But while the
education of students can certainly be enhanced by a greater and more
explicit focus on creativity and philosophical frameworks, so too can
the wider society benefit from an embedding of challenging and
disciplined artistic presentation from partnerships of students,
teachers and professional industry practitioners.
If we pose a
few questions, we are forced to consider the contradictions in our
thinking regarding the arts.
Do we take
our creative investments and our arts seriously? Or are they seen as
side show frills; devices to keep the kids off the streets and our
population numbed into silence? This is a loaded and rhetorical
question with answers that are counter intuitive. When we hear
answers such as "oh the arts are so important; where would we be
without a sense of fun!" or "the arts provide us with a
balance to core academic subjects" or "the arts are good
for the economy" or "the arts are an outlet for
expression" we must ask "Are we serious?"
A work of art
can simply be a product of self-expression; a kind of narcissistic
exploration of self and cultural identity in a way that has little
relationship to any objective consideration of reality and connection
to the world. Seen in this way, questions of art, creativity and
connotations of "serious" consideration are simply an
annoyance. Theatre (or for that matter any art) can only be relevant
in so far as it gives a kind of sensuous gratification. Does it
simply touch the emotions and make us laugh or cry or fulfill some
personal or group affirmation? In this light, exhibitionism is
mistaken as talent; art is confused with therapy; thought is replaced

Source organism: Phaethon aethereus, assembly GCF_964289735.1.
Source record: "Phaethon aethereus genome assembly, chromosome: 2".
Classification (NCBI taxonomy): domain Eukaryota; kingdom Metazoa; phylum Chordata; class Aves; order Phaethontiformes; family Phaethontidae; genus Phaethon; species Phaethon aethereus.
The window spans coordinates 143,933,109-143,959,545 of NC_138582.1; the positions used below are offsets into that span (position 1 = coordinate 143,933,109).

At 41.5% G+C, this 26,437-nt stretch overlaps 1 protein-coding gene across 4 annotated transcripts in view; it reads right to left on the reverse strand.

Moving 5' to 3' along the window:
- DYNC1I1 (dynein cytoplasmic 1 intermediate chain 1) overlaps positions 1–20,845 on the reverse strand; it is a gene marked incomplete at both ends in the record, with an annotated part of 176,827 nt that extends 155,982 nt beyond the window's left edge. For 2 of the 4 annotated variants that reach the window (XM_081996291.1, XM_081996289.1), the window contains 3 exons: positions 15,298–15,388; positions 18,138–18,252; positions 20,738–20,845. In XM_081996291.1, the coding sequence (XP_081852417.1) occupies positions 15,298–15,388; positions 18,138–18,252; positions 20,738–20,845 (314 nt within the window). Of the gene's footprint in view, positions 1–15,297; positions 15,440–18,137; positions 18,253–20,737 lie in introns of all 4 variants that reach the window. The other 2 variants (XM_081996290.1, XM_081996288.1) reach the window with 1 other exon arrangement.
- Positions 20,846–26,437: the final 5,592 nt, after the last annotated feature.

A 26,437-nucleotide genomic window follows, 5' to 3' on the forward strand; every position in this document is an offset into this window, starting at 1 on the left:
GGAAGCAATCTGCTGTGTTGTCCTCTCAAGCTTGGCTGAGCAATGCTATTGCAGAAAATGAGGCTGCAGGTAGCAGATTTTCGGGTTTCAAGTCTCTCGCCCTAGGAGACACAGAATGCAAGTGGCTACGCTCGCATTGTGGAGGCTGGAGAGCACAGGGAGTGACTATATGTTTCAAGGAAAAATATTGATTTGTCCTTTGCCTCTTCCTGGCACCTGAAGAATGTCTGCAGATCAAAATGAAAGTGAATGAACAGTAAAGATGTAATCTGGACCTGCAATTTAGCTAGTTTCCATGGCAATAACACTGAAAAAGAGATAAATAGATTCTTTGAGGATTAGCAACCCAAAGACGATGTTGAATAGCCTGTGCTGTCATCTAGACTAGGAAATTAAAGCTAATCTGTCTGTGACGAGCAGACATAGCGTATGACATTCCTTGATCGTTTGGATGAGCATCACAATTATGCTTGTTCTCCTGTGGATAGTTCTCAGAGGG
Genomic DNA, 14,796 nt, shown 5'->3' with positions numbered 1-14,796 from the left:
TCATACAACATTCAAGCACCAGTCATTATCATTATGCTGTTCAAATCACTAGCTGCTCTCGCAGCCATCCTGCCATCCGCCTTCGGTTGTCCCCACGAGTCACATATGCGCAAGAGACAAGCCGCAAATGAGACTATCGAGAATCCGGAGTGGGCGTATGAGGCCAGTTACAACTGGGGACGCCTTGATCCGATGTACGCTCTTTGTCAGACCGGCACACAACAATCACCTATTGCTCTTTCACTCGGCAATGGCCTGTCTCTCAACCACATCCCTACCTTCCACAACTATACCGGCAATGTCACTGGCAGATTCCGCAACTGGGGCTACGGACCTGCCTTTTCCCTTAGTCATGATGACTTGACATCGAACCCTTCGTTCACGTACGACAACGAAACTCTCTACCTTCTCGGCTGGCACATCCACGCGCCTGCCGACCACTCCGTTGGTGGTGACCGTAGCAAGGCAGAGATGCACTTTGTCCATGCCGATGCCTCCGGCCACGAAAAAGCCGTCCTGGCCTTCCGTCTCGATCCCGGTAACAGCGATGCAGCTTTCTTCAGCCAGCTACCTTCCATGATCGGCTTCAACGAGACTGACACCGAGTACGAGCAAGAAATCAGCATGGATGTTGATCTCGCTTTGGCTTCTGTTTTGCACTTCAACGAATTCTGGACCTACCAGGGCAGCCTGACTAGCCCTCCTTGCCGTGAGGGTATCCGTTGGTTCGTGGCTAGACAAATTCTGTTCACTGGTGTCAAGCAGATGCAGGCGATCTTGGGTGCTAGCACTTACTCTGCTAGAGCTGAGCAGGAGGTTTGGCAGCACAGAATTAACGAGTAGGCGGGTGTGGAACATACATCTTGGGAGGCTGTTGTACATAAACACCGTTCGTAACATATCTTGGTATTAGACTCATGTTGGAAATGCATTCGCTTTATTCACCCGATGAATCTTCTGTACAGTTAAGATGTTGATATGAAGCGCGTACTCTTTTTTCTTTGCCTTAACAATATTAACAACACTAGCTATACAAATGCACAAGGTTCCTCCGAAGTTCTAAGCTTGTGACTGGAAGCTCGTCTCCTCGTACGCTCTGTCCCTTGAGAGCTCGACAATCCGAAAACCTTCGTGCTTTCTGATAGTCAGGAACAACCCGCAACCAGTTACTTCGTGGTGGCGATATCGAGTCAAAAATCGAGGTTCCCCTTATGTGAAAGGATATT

with diversion or distraction. And it is no wonder that the arts are
under attack from some political and cultural forces and constantly
being marginalized within education!
from a "distraction" or "narcissism" position,
schools and community groups so often choose to present rehashed
versions of American musicals awash with sentimentality and immediate
connection with egoistic and "me me me" or
"cliche" values. They fulfill emotional and basic skills
requirements of participants and tend to pander to a societal wish
for simplicity and escape from reality. This said, such
productions may also be used to extend student skills and approaches
while providing a kind of focus for community. After all, beneath
even the fluffiest musical lies a serious intent that drove the
composers, writers and original producers. It is probably unfair to
the originators of these works that so little dramaturgical effort
goes into their reconstruction. It is as if the stars in the eyes of
those choosing to present these works blind them to any real
connection the musical may have to their contemporary audience and